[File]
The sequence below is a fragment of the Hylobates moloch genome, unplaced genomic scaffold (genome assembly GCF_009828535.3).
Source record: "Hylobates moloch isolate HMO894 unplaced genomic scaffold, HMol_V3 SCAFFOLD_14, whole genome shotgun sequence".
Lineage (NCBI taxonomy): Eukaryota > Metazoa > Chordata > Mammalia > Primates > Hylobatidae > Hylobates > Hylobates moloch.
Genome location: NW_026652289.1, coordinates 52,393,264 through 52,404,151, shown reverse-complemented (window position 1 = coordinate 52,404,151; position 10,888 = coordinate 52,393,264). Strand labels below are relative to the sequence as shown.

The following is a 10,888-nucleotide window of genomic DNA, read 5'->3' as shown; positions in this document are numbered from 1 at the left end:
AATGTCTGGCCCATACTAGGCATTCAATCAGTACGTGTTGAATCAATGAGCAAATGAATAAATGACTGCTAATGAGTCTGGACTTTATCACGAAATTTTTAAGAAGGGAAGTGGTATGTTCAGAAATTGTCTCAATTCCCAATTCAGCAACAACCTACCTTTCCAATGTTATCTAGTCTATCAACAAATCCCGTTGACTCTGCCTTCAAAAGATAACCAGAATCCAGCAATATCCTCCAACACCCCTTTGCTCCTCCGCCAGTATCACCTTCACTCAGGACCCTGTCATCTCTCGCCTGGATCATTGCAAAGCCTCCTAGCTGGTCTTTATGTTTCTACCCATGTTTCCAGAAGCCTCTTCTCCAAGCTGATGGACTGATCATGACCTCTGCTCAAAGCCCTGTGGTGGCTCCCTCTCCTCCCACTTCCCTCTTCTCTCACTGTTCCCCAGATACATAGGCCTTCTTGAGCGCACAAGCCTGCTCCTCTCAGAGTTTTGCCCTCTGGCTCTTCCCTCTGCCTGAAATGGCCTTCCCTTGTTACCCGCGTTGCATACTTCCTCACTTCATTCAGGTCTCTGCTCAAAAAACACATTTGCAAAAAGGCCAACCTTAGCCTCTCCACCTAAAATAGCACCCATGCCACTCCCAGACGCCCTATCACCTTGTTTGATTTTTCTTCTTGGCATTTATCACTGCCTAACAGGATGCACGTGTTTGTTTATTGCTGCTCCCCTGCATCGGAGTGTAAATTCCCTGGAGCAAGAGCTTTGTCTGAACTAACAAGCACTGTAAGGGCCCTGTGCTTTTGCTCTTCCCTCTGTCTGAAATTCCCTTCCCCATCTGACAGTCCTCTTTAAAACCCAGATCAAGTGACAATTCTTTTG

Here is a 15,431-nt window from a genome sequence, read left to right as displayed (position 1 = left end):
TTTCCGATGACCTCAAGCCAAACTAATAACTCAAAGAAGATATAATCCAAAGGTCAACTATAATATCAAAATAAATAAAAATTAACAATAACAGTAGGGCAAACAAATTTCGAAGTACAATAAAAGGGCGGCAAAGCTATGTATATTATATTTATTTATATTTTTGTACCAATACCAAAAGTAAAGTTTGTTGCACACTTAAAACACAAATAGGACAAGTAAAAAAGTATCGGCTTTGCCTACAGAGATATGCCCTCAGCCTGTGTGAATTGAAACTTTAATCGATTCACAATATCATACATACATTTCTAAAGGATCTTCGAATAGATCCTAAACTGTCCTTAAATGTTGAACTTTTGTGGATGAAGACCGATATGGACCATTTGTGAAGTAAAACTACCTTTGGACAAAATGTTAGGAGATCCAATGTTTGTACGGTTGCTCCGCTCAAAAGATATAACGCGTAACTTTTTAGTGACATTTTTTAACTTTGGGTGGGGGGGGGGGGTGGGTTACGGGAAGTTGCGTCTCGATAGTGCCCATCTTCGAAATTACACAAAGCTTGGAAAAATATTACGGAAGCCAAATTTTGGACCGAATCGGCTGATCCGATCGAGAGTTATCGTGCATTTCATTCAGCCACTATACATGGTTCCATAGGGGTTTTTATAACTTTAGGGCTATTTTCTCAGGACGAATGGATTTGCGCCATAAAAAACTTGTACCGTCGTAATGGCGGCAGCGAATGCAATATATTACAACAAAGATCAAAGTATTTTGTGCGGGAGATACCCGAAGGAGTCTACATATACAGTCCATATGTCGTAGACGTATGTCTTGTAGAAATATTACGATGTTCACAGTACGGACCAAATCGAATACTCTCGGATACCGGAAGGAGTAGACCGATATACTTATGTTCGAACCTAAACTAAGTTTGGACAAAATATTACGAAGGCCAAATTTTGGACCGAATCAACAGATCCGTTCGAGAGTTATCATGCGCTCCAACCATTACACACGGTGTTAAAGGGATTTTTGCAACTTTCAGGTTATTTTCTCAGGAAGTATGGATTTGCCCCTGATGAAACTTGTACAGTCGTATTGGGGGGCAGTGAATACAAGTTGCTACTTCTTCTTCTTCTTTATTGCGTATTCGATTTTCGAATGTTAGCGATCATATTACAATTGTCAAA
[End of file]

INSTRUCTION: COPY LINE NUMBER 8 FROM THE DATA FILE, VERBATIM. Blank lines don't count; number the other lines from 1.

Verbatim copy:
TTTCCGATGACCTCAAGCCAAACTAATAACTCAAAGAAGATATAATCCAAAGGTCAACTATAATATCAAAATAAATAAAAATTAACAATAACAGTAGGGCAAACAAATTTCGAAGTACAATAAAAGGGCGGCAAAGCTATGTATATTATATTTATTTATATTTTTGTACCAATACCAAAAGTAAAGTTTGTTGCACACTTAAAACACAAATAGGACAAGTAAAAAAGTATCGGCTTTGCCTACAGAGATATGCCCTCAGCCTGTGTGAATTGAAACTTTAATCGATTCACAATATCATACATACATTTCTAAAGGATCTTCGAATAGATCCTAAACTGTCCTTAAATGTTGAACTTTTGTGGATGAAGACCGATATGGACCATTTGTGAAGTAAAACTACCTTTGGACAAAATGTTAGGAGATCCAATGTTTGTACGGTTGCTCCGCTCAAAAGATATAACGCGTAACTTTTTAGTGACATTTTTTAACTTTGGGTGGGGGGGGGGGGTGGGTTACGGGAAGTTGCGTCTCGATAGTGCCCATCTTCGAAATTACACAAAGCTTGGAAAAATATTACGGAAGCCAAATTTTGGACCGAATCGGCTGATCCGATCGAGAGTTATCGTGCATTTCATTCAGCCACTATACATGGTTCCATAGGGGTTTTTATAACTTTAGGGCTATTTTCTCAGGACGAATGGATTTGCGCCATAAAAAACTTGTACCGTCGTAATGGCGGCAGCGAATGCAATATATTACAACAAAGATCAAAGTATTTTGTGCGGGAGATACCCGAAGGAGTCTACATATACAGTCCATATGTCGTAGACGTATGTCTTGTAGAAATATTACGATGTTCACAGTACGGACCAAATCGAATACTCTCGGATACCGGAAGGAGTAGACCGATATACTTATGTTCGAACCTAAACTAAGTTTGGACAAAATATTACGAAGGCCAAATTTTGGACCGAATCAACAGATCCGTTCGAGAGTTATCATGCGCTCCAACCATTACACACGGTGTTAAAGGGATTTTTGCAACTTTCAGGTTATTTTCTCAGGAAGTATGGATTTGCCCCTGATGAAACTTGTACAGTCGTATTGGGGGGCAGTGAATACAAGTTGCTACTTCTTCTTCTTCTTTATTGCGTATTCGATTTTCGAATGTTAGCGATCATATTACAATTGTCAAA